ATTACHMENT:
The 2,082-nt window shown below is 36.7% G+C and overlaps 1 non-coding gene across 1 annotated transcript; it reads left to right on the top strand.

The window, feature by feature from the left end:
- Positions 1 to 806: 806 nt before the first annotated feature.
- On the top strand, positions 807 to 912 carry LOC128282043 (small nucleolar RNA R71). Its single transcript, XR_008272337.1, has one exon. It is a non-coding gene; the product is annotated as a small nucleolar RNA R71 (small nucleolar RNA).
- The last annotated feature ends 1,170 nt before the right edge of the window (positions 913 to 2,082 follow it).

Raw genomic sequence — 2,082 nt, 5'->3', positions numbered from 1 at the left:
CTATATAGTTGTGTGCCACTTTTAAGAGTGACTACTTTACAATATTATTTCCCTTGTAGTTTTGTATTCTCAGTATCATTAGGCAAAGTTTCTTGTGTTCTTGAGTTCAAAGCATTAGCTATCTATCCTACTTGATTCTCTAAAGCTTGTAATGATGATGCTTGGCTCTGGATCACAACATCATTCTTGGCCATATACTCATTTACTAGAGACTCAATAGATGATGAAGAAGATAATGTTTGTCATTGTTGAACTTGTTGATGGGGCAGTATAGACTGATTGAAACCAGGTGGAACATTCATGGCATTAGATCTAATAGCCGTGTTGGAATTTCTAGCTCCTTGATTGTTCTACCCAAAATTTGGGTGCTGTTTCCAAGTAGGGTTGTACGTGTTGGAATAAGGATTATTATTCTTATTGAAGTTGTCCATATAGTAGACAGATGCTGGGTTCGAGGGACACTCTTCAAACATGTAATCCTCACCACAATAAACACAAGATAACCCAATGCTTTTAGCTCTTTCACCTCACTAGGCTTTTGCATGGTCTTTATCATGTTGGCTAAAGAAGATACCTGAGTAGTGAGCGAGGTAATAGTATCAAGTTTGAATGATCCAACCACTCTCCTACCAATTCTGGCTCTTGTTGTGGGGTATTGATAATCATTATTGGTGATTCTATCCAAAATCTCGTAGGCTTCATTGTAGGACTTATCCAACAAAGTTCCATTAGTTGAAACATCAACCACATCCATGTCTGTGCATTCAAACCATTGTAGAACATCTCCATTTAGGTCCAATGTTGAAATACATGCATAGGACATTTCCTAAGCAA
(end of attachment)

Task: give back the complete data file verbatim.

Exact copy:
The 2,082-nt window shown below is 36.7% G+C and overlaps 1 non-coding gene across 1 annotated transcript; it reads left to right on the top strand.

The window, feature by feature from the left end:
- Positions 1 to 806: 806 nt before the first annotated feature.
- On the top strand, positions 807 to 912 carry LOC128282043 (small nucleolar RNA R71). Its single transcript, XR_008272337.1, has one exon. It is a non-coding gene; the product is annotated as a small nucleolar RNA R71 (small nucleolar RNA).
- The last annotated feature ends 1,170 nt before the right edge of the window (positions 913 to 2,082 follow it).

Raw genomic sequence — 2,082 nt, 5'->3', positions numbered from 1 at the left:
CTATATAGTTGTGTGCCACTTTTAAGAGTGACTACTTTACAATATTATTTCCCTTGTAGTTTTGTATTCTCAGTATCATTAGGCAAAGTTTCTTGTGTTCTTGAGTTCAAAGCATTAGCTATCTATCCTACTTGATTCTCTAAAGCTTGTAATGATGATGCTTGGCTCTGGATCACAACATCATTCTTGGCCATATACTCATTTACTAGAGACTCAATAGATGATGAAGAAGATAATGTTTGTCATTGTTGAACTTGTTGATGGGGCAGTATAGACTGATTGAAACCAGGTGGAACATTCATGGCATTAGATCTAATAGCCGTGTTGGAATTTCTAGCTCCTTGATTGTTCTACCCAAAATTTGGGTGCTGTTTCCAAGTAGGGTTGTACGTGTTGGAATAAGGATTATTATTCTTATTGAAGTTGTCCATATAGTAGACAGATGCTGGGTTCGAGGGACACTCTTCAAACATGTAATCCTCACCACAATAAACACAAGATAACCCAATGCTTTTAGCTCTTTCACCTCACTAGGCTTTTGCATGGTCTTTATCATGTTGGCTAAAGAAGATACCTGAGTAGTGAGCGAGGTAATAGTATCAAGTTTGAATGATCCAACCACTCTCCTACCAATTCTGGCTCTTGTTGTGGGGTATTGATAATCATTATTGGTGATTCTATCCAAAATCTCGTAGGCTTCATTGTAGGACTTATCCAACAAAGTTCCATTAGTTGAAACATCAACCACATCCATGTCTGTGCATTCAAACCATTGTAGAACATCTCCATTTAGGTCCAATGTTGAAATACATGCATAGGACATTTCCTAAGCAA